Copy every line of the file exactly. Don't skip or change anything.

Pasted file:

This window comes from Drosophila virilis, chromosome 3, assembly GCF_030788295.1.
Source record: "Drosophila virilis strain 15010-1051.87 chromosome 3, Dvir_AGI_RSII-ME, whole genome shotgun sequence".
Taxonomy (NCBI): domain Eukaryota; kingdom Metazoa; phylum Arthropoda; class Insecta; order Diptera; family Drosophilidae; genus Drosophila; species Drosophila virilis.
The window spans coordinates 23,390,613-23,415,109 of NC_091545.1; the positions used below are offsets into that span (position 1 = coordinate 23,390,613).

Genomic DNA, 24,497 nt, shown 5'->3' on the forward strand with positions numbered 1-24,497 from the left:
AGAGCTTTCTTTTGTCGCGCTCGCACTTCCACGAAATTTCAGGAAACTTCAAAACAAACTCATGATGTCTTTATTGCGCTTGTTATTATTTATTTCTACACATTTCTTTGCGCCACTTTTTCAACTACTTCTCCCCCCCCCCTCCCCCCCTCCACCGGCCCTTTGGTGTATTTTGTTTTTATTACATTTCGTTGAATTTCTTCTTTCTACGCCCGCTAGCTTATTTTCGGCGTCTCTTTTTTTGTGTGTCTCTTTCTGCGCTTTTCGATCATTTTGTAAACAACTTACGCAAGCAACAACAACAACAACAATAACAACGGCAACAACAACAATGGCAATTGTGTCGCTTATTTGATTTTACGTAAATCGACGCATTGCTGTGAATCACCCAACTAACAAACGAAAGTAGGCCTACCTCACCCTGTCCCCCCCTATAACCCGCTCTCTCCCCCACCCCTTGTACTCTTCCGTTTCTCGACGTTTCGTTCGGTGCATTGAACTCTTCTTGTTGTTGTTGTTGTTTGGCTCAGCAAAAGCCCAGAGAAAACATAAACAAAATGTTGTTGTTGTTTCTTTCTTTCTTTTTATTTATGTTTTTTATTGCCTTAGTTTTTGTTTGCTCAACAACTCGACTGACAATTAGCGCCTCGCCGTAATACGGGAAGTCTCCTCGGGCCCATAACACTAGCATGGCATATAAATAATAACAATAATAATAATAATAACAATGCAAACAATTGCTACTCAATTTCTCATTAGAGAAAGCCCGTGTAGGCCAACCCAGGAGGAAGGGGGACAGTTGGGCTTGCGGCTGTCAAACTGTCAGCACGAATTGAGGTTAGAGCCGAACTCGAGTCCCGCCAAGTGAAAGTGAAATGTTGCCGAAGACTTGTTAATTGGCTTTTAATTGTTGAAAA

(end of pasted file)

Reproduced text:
This window comes from Drosophila virilis, chromosome 3, assembly GCF_030788295.1.
Source record: "Drosophila virilis strain 15010-1051.87 chromosome 3, Dvir_AGI_RSII-ME, whole genome shotgun sequence".
Taxonomy (NCBI): domain Eukaryota; kingdom Metazoa; phylum Arthropoda; class Insecta; order Diptera; family Drosophilidae; genus Drosophila; species Drosophila virilis.
The window spans coordinates 23,390,613-23,415,109 of NC_091545.1; the positions used below are offsets into that span (position 1 = coordinate 23,390,613).

Genomic DNA, 24,497 nt, shown 5'->3' on the forward strand with positions numbered 1-24,497 from the left:
AGAGCTTTCTTTTGTCGCGCTCGCACTTCCACGAAATTTCAGGAAACTTCAAAACAAACTCATGATGTCTTTATTGCGCTTGTTATTATTTATTTCTACACATTTCTTTGCGCCACTTTTTCAACTACTTCTCCCCCCCCCCTCCCCCCCTCCACCGGCCCTTTGGTGTATTTTGTTTTTATTACATTTCGTTGAATTTCTTCTTTCTACGCCCGCTAGCTTATTTTCGGCGTCTCTTTTTTTGTGTGTCTCTTTCTGCGCTTTTCGATCATTTTGTAAACAACTTACGCAAGCAACAACAACAACAACAATAACAACGGCAACAACAACAATGGCAATTGTGTCGCTTATTTGATTTTACGTAAATCGACGCATTGCTGTGAATCACCCAACTAACAAACGAAAGTAGGCCTACCTCACCCTGTCCCCCCCTATAACCCGCTCTCTCCCCCACCCCTTGTACTCTTCCGTTTCTCGACGTTTCGTTCGGTGCATTGAACTCTTCTTGTTGTTGTTGTTGTTTGGCTCAGCAAAAGCCCAGAGAAAACATAAACAAAATGTTGTTGTTGTTTCTTTCTTTCTTTTTATTTATGTTTTTTATTGCCTTAGTTTTTGTTTGCTCAACAACTCGACTGACAATTAGCGCCTCGCCGTAATACGGGAAGTCTCCTCGGGCCCATAACACTAGCATGGCATATAAATAATAACAATAATAATAATAATAACAATGCAAACAATTGCTACTCAATTTCTCATTAGAGAAAGCCCGTGTAGGCCAACCCAGGAGGAAGGGGGACAGTTGGGCTTGCGGCTGTCAAACTGTCAGCACGAATTGAGGTTAGAGCCGAACTCGAGTCCCGCCAAGTGAAAGTGAAATGTTGCCGAAGACTTGTTAATTGGCTTTTAATTGTTGAAAA